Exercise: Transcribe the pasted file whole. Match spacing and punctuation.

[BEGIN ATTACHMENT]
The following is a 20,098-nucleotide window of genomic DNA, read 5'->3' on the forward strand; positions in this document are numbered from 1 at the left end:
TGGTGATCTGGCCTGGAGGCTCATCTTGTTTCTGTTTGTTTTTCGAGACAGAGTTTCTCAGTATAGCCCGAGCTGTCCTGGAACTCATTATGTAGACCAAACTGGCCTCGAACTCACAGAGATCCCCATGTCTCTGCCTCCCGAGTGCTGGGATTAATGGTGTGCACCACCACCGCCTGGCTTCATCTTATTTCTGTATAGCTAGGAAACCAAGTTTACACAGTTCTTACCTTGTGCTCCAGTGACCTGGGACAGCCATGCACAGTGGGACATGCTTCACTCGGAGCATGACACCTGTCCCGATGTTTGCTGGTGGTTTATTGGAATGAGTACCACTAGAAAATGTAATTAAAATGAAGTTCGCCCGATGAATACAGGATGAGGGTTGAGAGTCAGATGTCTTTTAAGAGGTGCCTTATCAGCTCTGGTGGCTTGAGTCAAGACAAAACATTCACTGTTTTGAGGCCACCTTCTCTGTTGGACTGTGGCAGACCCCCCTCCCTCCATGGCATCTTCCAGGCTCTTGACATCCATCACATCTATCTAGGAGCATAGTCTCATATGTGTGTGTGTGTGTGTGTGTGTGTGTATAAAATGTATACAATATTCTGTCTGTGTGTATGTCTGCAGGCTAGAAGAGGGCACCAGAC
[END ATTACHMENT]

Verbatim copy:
The following is a 20,098-nucleotide window of genomic DNA, read 5'->3' on the forward strand; positions in this document are numbered from 1 at the left end:
TGGTGATCTGGCCTGGAGGCTCATCTTGTTTCTGTTTGTTTTTCGAGACAGAGTTTCTCAGTATAGCCCGAGCTGTCCTGGAACTCATTATGTAGACCAAACTGGCCTCGAACTCACAGAGATCCCCATGTCTCTGCCTCCCGAGTGCTGGGATTAATGGTGTGCACCACCACCGCCTGGCTTCATCTTATTTCTGTATAGCTAGGAAACCAAGTTTACACAGTTCTTACCTTGTGCTCCAGTGACCTGGGACAGCCATGCACAGTGGGACATGCTTCACTCGGAGCATGACACCTGTCCCGATGTTTGCTGGTGGTTTATTGGAATGAGTACCACTAGAAAATGTAATTAAAATGAAGTTCGCCCGATGAATACAGGATGAGGGTTGAGAGTCAGATGTCTTTTAAGAGGTGCCTTATCAGCTCTGGTGGCTTGAGTCAAGACAAAACATTCACTGTTTTGAGGCCACCTTCTCTGTTGGACTGTGGCAGACCCCCCTCCCTCCATGGCATCTTCCAGGCTCTTGACATCCATCACATCTATCTAGGAGCATAGTCTCATATGTGTGTGTGTGTGTGTGTGTGTGTGTATAAAATGTATACAATATTCTGTCTGTGTGTATGTCTGCAGGCTAGAAGAGGGCACCAGAC